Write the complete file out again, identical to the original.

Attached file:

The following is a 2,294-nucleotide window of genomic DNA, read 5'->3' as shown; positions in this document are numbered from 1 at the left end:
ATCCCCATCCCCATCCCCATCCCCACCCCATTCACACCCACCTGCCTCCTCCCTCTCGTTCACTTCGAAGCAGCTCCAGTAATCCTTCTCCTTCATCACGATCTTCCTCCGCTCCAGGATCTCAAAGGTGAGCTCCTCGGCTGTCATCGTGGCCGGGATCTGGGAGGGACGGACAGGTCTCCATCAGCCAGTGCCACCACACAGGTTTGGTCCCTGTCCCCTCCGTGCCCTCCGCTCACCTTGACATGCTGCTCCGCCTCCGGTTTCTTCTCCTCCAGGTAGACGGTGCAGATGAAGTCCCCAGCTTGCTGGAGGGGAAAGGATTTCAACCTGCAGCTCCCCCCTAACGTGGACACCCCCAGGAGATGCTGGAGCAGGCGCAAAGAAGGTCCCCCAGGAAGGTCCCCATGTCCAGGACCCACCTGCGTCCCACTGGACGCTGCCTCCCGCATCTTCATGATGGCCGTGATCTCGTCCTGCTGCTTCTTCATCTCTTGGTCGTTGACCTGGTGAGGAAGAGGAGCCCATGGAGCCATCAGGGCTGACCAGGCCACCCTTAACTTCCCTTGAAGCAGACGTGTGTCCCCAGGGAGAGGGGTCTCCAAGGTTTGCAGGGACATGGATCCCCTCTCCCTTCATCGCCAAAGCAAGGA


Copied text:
The following is a 2,294-nucleotide window of genomic DNA, read 5'->3' as shown; positions in this document are numbered from 1 at the left end:
ATCCCCATCCCCATCCCCATCCCCACCCCATTCACACCCACCTGCCTCCTCCCTCTCGTTCACTTCGAAGCAGCTCCAGTAATCCTTCTCCTTCATCACGATCTTCCTCCGCTCCAGGATCTCAAAGGTGAGCTCCTCGGCTGTCATCGTGGCCGGGATCTGGGAGGGACGGACAGGTCTCCATCAGCCAGTGCCACCACACAGGTTTGGTCCCTGTCCCCTCCGTGCCCTCCGCTCACCTTGACATGCTGCTCCGCCTCCGGTTTCTTCTCCTCCAGGTAGACGGTGCAGATGAAGTCCCCAGCTTGCTGGAGGGGAAAGGATTTCAACCTGCAGCTCCCCCCTAACGTGGACACCCCCAGGAGATGCTGGAGCAGGCGCAAAGAAGGTCCCCCAGGAAGGTCCCCATGTCCAGGACCCACCTGCGTCCCACTGGACGCTGCCTCCCGCATCTTCATGATGGCCGTGATCTCGTCCTGCTGCTTCTTCATCTCTTGGTCGTTGACCTGGTGAGGAAGAGGAGCCCATGGAGCCATCAGGGCTGACCAGGCCACCCTTAACTTCCCTTGAAGCAGACGTGTGTCCCCAGGGAGAGGGGTCTCCAAGGTTTGCAGGGACATGGATCCCCTCTCCCTTCATCGCCAAAGCAAGGA